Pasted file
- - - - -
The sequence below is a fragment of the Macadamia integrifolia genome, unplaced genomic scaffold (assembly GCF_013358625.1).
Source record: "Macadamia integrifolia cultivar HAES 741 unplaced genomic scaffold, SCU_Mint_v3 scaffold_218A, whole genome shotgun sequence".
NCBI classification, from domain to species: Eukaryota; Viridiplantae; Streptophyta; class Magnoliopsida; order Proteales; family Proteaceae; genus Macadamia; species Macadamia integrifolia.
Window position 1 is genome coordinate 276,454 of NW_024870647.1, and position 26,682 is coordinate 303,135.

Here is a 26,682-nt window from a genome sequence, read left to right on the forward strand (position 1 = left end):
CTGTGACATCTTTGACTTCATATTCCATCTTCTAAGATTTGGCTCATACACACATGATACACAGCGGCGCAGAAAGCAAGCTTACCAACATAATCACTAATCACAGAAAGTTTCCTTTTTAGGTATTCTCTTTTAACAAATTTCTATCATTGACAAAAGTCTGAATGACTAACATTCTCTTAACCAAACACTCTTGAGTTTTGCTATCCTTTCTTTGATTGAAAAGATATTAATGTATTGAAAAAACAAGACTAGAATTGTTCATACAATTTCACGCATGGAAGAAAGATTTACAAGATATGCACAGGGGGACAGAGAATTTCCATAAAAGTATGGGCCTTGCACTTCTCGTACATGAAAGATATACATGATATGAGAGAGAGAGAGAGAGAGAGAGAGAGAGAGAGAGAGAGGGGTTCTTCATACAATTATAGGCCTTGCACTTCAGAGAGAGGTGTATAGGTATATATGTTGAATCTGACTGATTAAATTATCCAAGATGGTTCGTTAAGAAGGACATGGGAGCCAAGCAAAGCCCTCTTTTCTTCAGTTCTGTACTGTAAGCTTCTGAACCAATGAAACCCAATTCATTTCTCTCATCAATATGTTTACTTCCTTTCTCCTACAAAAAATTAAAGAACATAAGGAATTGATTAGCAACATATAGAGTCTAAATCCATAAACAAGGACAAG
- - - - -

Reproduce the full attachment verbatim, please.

The sequence below is a fragment of the Macadamia integrifolia genome, unplaced genomic scaffold (assembly GCF_013358625.1).
Source record: "Macadamia integrifolia cultivar HAES 741 unplaced genomic scaffold, SCU_Mint_v3 scaffold_218A, whole genome shotgun sequence".
NCBI classification, from domain to species: Eukaryota; Viridiplantae; Streptophyta; class Magnoliopsida; order Proteales; family Proteaceae; genus Macadamia; species Macadamia integrifolia.
Window position 1 is genome coordinate 276,454 of NW_024870647.1, and position 26,682 is coordinate 303,135.

Here is a 26,682-nt window from a genome sequence, read left to right on the forward strand (position 1 = left end):
CTGTGACATCTTTGACTTCATATTCCATCTTCTAAGATTTGGCTCATACACACATGATACACAGCGGCGCAGAAAGCAAGCTTACCAACATAATCACTAATCACAGAAAGTTTCCTTTTTAGGTATTCTCTTTTAACAAATTTCTATCATTGACAAAAGTCTGAATGACTAACATTCTCTTAACCAAACACTCTTGAGTTTTGCTATCCTTTCTTTGATTGAAAAGATATTAATGTATTGAAAAAACAAGACTAGAATTGTTCATACAATTTCACGCATGGAAGAAAGATTTACAAGATATGCACAGGGGGACAGAGAATTTCCATAAAAGTATGGGCCTTGCACTTCTCGTACATGAAAGATATACATGATATGAGAGAGAGAGAGAGAGAGAGAGAGAGAGAGAGAGAGAGGGGTTCTTCATACAATTATAGGCCTTGCACTTCAGAGAGAGGTGTATAGGTATATATGTTGAATCTGACTGATTAAATTATCCAAGATGGTTCGTTAAGAAGGACATGGGAGCCAAGCAAAGCCCTCTTTTCTTCAGTTCTGTACTGTAAGCTTCTGAACCAATGAAACCCAATTCATTTCTCTCATCAATATGTTTACTTCCTTTCTCCTACAAAAAATTAAAGAACATAAGGAATTGATTAGCAACATATAGAGTCTAAATCCATAAACAAGGACAAG